As he traveled through Rome in 2017, Hoosier artist Tom Keesee decided to record the grandeur that surrounded him by sketching what he saw in self-made notebooks. Carrying a small three-ring binder, Keesee embraced the lifestyle of a traveling artist as he explored Italy by train with only $50 a day. After visiting famous sites such as the Vatican, the Colosseum and the cityscapes, Keesee was able to compile the scenes in front of him as sketches and later turn them into finalized pieces of work.
The public can see his finished work, which took around a year to complete, on display at the Christel DeHaan Fine Arts Center Gallery until March 15. When speaking at the gallery’s opening on Feb. 18, Keesee explained how he studied the world of classic painters and borrowed their techniques.
Keesee said that he relies on optical illusions in his work, including one that tends to make the viewer switch dominant eyes to achieve a new perspective while looking at a piece. When looking at a building, because of the length, one eye will start looking at the object and as it comes closer or further from the, the other will take over, Keesee said. This was not a concept that he made up, it has been around for ages, Keesee said, but he utilizes that natural switch to make his drawings look more realistic. Traveling gives him an opportunity to find new subjects and views, he said.
“I always enjoy travel. It’s always so much fun,” Keesee said. “I make lots of mistakes, I do things that frustrate me, things happen…You always have things going wrong, you can’t avoid it. But that’s part of the beauty in it—it’s a challenge. You have to be up, you [have] to be thinking [and] you [have] to be kind of physically fit.”
For inspiration, Keesee said he has turned to watercolor techniques that were popular in England during the 1700s and 1800s. He learned from his study of classical artists that in order to sketch the places that he visited in a timely and accurate manner, he had to refer back to old techniques of drawing, such as drawing the negative space of images first and then moving to small details.
While some of his depictions are constant, such as buildings or statues, Keesee also likes to sketch and paint subjects he considers larger than life, which include sunrises, sunsets and the night sky.
“You really feel small when you’re out in the dark looking at the stars. You feel tiny, and everyone I’ve met has had that experience and that’s part of what I put into my paintings. It’s why I go to Rome. Because you go to some of these churches, some of the ancient sites and they are made to make you feel tiny. It’s all about this overwhelming kind of grandeur experience,” Keesee said. “ The Colosseum has it, the Vatican obviously has it—it’s made to make you feel tiny, tiny, tiny. So that theme I think is consistent in all my work, it’s just the subject keeps changing: landscapes, cityscapes, whatever, but it’s always that theme that I’m trying to capture.”
Gallery Coordinator Mark Ruschman said that he has known Keesee for years and invited him to display his work in the gallery. After meeting Keesee in a gallery on Massachusetts Ave. in Indianapolis in the 1980s, Ruschman said he saw that Keesee’s work connected to what students in the university’s art classes are taught. Ruschman said that with every artist he brings to visit UIndy, he hopes that their work will connect back to what is being taught in various art classes and provide the public an opportunity to view interesting work.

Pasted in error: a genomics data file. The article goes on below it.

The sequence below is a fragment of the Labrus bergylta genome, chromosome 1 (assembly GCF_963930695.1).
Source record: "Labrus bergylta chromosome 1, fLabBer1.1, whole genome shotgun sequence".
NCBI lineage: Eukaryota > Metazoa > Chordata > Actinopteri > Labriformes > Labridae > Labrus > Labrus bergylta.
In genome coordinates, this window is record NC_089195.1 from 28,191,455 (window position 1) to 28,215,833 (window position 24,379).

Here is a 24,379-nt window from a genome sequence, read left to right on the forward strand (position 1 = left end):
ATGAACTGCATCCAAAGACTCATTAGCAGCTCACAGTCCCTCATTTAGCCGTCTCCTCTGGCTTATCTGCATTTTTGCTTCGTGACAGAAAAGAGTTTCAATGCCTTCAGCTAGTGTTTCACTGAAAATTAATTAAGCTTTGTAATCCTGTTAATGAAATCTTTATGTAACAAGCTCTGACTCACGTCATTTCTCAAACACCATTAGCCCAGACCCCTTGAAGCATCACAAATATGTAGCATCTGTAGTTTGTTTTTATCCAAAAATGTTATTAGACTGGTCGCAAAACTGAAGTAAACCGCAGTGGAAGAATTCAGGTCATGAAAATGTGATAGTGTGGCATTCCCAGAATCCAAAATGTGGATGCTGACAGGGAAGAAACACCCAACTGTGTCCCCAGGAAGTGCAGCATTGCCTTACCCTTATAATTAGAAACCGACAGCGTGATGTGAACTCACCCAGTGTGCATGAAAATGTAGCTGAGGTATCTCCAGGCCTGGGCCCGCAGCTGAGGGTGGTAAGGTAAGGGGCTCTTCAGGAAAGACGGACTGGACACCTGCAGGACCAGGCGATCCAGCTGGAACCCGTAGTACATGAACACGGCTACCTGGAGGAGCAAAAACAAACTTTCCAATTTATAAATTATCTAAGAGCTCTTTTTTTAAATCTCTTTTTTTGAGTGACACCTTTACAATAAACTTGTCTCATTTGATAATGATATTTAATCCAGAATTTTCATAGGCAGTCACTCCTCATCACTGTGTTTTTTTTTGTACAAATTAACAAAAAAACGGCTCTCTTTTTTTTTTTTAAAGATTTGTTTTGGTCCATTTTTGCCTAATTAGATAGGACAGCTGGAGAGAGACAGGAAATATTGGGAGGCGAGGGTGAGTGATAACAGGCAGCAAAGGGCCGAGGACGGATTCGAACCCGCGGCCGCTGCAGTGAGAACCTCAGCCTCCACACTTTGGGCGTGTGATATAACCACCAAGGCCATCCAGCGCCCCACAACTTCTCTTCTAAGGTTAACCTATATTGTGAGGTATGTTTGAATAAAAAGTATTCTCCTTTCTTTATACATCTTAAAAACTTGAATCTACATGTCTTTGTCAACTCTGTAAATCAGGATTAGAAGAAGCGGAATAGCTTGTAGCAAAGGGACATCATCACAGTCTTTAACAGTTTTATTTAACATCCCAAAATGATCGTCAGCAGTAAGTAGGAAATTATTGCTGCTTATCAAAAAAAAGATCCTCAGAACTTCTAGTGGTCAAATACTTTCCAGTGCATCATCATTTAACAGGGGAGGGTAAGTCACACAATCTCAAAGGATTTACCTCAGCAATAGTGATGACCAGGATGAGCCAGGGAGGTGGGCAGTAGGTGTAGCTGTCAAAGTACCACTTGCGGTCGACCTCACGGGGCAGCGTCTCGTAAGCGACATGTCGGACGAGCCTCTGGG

“How he [Keesee] was talking about how he constructs a painting, constructs a drawing first, the number of drawings that he does, his focus, and then he brings the drawings back to finish the watercolors,” Ruschman said. “That allows him to work much more quickly. So all the experiences he talked about today are valuable for the students here to learn and the general public to learn too.”
Senior environmental science and earth science major Stephanie Burdsall helped set up the gallery as part of a course she is enrolled in. Burdsall said the the student gallery studies class knew about each piece in advance because they were given resources—such as a typed explanation and Keesee himself—to learn about the pieces before the exhibition.
Keesee was interactive and helpful to the gallery studies class, Burdsall said, especially in regards to the learning process of the work. When he initially came in and set out his pieces, she said Keesee stopped to talk with students who paused near the display and explained the meaning behind the work and the processes he used to create them.
“Tom [Keesee] seemed really lenient, pretty laid back. He came and pretty much said, ‘Do whatever you want [when putting together the gallery], you don’t even have to use all of the pieces you can give back anything you don’t want,’ so he was great,” Burdsall said. “He would [sometimes] give suggestions, and other times, he would be like ‘I love how you set that up, that’s perfect, you don’t have to change anything.’”
Keesee said he plans to continue creating and traveling. It is part of an artistic career that he said he has been steadily expanding since he was a child.
“My mom, didn’t realize this, she bought me a small kit of oil paints when I was four years old, which was a huge mistake,” Keesee said. “…I was always told I had talent. Every art class, every class I was in, I was always told me, ‘Oh, you’re the best drawer in the class,’ and that just inspires anybody, any young person to just keep making drawings. So I’ve been drawing my whole life. I don’t ever remember a time not drawing. I’ve just hope I’ve gotten better.”